“So your new strategy is just wait for three seconds and then play whatever move the app suggests?”
“I know I’m not the best player, but my strategy has one important advantage: If you’re trying to prove a game is rigged then nobody can accuse you of deliberately playing sub-optimal moves to promote your desired hypothesis, null or otherwise.”
“True,” I respond. “Very true.”
“We start with 26 moves,” says Ninja Monkey. “The goal says we need to collect 50 red, 50 blue and 50 orange jewels. If I use the suggested-move algorithm instead of random-move-algorithm then I always collect plenty of red and orange jewels but very few blue jewels.”
“That is weird,” I reply. “There is no logical reason why one colour should be favoured over another. That’s like you-know … racism or something like that.”
“I ran the following test,” says the Wise Snail. “I played 10 games on level 742, stopping whenever one of the jewel counts reaches zero or I run out of moves. I got the following results:”
“So that means the blue number is always largest, and by a country mile,” I say.
“Of course that doesn’t tell us why it behaves that way.”
“But that’s all I need to know,” I reply. “Q.E.D. The game is rigged. Maybe I should write an angry-gram to the developer of this game.”
“I agree,” says the Snail. Unfortunately he takes a minute just to type the word “Dear” on my phone.
“Let me have a go,” says Monkey. He can literally type at one million words per minute but unfortunately he can only produce gibberish of the highest quality.
Fine. I have to type the angry-gram myself. It takes three minutes, and I finally press Send. Whoosh!
Hmmm … perhaps it’s time for another collaboration with Ninja Monkey and the Wise Snail. For now, they’re back in the good books again. But if I catch them playing with my phone once more without my permission then I might reconsider …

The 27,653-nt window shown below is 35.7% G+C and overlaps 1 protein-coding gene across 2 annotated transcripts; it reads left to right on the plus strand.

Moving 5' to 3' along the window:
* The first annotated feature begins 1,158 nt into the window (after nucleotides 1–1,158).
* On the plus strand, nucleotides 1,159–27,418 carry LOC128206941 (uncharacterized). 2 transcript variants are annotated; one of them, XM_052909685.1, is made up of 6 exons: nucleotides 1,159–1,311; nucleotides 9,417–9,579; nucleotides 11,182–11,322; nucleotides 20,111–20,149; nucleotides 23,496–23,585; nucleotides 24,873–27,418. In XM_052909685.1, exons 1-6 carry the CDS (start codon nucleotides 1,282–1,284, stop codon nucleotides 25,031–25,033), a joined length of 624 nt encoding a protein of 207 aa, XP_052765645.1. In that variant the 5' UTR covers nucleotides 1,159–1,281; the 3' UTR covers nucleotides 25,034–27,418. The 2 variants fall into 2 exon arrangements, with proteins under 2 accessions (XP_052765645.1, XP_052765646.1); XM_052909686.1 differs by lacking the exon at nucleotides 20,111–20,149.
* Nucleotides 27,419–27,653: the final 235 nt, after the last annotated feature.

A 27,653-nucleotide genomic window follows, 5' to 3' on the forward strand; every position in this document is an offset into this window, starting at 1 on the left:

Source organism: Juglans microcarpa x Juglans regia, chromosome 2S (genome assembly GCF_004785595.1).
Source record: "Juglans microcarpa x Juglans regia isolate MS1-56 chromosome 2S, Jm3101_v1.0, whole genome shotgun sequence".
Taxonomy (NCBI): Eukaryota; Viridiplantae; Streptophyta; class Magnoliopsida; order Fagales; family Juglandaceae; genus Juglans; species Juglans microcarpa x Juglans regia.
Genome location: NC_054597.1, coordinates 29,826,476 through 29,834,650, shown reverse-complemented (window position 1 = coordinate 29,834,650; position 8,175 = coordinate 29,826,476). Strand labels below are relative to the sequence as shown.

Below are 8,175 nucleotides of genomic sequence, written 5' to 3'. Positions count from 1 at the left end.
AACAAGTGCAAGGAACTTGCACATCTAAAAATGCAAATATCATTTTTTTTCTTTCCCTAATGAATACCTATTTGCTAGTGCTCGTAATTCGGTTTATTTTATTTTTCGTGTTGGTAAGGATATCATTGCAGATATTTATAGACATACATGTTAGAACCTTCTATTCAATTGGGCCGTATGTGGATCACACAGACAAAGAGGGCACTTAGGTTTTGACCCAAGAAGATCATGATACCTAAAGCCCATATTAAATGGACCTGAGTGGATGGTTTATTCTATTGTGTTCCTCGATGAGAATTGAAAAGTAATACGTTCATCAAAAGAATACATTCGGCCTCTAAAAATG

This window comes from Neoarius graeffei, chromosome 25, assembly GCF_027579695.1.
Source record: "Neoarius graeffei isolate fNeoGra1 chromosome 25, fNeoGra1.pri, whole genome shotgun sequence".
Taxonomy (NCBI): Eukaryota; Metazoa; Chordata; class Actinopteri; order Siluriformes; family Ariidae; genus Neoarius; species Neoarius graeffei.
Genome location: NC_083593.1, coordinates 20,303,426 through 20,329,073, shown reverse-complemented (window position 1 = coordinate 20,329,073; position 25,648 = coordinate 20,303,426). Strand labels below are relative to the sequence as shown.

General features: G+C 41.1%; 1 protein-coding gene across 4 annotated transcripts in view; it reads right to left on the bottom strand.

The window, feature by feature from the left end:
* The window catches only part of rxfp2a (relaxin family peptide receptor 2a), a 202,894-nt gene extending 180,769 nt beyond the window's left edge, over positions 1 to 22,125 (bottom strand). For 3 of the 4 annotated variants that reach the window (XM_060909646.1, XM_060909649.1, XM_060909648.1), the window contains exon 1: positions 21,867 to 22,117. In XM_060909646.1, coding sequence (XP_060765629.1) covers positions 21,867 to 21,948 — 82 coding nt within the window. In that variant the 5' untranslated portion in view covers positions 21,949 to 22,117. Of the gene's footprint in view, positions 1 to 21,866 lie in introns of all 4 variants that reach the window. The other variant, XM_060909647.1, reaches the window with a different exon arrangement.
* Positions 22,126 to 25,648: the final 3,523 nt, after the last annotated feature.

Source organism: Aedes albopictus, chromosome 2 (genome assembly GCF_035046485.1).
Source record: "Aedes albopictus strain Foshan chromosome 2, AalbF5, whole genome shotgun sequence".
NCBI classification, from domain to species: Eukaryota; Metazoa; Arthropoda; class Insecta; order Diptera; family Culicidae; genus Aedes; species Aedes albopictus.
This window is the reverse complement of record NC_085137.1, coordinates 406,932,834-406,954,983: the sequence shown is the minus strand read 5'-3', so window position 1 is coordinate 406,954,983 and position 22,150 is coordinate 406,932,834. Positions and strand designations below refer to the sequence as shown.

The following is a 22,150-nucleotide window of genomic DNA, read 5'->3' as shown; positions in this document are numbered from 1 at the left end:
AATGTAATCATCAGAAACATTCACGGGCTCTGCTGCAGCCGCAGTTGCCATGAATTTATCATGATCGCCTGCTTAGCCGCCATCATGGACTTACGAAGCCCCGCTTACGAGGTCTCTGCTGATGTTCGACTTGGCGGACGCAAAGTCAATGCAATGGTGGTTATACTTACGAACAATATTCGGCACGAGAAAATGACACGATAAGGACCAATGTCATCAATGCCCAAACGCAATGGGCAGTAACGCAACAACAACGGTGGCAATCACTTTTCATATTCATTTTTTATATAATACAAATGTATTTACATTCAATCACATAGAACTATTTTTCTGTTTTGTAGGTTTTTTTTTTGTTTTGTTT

Time to continue our sample game.
We have reached the following position after drawing the last row of cards.
The following histogram paints a grim picture: we have a severe shortage of Tens. However there are some bright spots:
At this point we should be paying attention to removing complete suits. Even when the game state seems deplorable you never know … perhaps all cards of a suit are scattered all over the place, yet one can guarantee a complete suit with the right sequence of moves involving only face-up cards.
Indeed it turns out a suit of Spades can be completed. Clubs and Diamonds are immediately discounted because the 7 of Clubs and 10 of Diamonds are not visible. All Hearts are visible, but extracting the sole Six and Jack in columns 2 and 4 is gonna be a problem.
We therefore conclude the game is far from lost. There are many options to consider. It is beyond the scope of this post to go through them all, but the main points are these:
We can also go through the usual motions of calculating good and bad cards. For instance a Ten is good because we have easy access to the J of diamonds in Column 2. But for this post I wanna emphasize the importance of long-term planning.
What would you do here?